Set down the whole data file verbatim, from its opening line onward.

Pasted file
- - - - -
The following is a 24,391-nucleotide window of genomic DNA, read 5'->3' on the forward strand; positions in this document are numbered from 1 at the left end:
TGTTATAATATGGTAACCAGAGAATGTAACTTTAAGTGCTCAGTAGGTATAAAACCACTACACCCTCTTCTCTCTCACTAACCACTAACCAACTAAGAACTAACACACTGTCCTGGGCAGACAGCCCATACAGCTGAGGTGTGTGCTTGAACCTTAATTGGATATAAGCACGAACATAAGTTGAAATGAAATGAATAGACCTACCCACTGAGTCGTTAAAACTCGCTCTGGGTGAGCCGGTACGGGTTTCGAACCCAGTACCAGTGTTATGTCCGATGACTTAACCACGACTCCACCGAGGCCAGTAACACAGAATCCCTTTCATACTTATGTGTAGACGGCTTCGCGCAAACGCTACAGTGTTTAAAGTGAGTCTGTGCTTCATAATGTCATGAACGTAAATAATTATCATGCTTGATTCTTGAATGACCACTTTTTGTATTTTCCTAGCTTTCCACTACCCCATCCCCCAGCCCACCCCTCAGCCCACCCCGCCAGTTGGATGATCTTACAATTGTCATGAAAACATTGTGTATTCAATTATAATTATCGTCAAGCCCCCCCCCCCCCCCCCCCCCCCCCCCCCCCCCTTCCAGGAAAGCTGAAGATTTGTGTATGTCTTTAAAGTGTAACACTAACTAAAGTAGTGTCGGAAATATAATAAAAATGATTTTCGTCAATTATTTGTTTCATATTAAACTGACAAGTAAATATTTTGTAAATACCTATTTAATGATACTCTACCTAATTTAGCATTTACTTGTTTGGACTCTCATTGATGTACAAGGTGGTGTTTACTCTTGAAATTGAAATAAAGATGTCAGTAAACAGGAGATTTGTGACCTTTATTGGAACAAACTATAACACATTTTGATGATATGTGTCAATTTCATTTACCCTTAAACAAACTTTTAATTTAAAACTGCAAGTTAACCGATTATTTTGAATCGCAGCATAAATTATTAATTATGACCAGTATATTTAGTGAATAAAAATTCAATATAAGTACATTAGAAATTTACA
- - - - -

The following is a 24,391-nucleotide window of genomic DNA, read 5'->3' on the forward strand; positions in this document are numbered from 1 at the left end:
TGTTATAATATGGTAACCAGAGAATGTAACTTTAAGTGCTCAGTAGGTATAAAACCACTACACCCTCTTCTCTCTCACTAACCACTAACCAACTAAGAACTAACACACTGTCCTGGGCAGACAGCCCATACAGCTGAGGTGTGTGCTTGAACCTTAATTGGATATAAGCACGAACATAAGTTGAAATGAAATGAATAGACCTACCCACTGAGTCGTTAAAACTCGCTCTGGGTGAGCCGGTACGGGTTTCGAACCCAGTACCAGTGTTATGTCCGATGACTTAACCACGACTCCACCGAGGCCAGTAACACAGAATCCCTTTCATACTTATGTGTAGACGGCTTCGCGCAAACGCTACAGTGTTTAAAGTGAGTCTGTGCTTCATAATGTCATGAACGTAAATAATTATCATGCTTGATTCTTGAATGACCACTTTTTGTATTTTCCTAGCTTTCCACTACCCCATCCCCCAGCCCACCCCTCAGCCCACCCCGCCAGTTGGATGATCTTACAATTGTCATGAAAACATTGTGTATTCAATTATAATTATCGTCAAGCCCCCCCCCCCCCCCCCCCCCCCCCCCCCCCCCTTCCAGGAAAGCTGAAGATTTGTGTATGTCTTTAAAGTGTAACACTAACTAAAGTAGTGTCGGAAATATAATAAAAATGATTTTCGTCAATTATTTGTTTCATATTAAACTGACAAGTAAATATTTTGTAAATACCTATTTAATGATACTCTACCTAATTTAGCATTTACTTGTTTGGACTCTCATTGATGTACAAGGTGGTGTTTACTCTTGAAATTGAAATAAAGATGTCAGTAAACAGGAGATTTGTGACCTTTATTGGAACAAACTATAACACATTTTGATGATATGTGTCAATTTCATTTACCCTTAAACAAACTTTTAATTTAAAACTGCAAGTTAACCGATTATTTTGAATCGCAGCATAAATTATTAATTATGACCAGTATATTTAGTGAATAAAAATTCAATATAAGTACATTAGAAATTTACA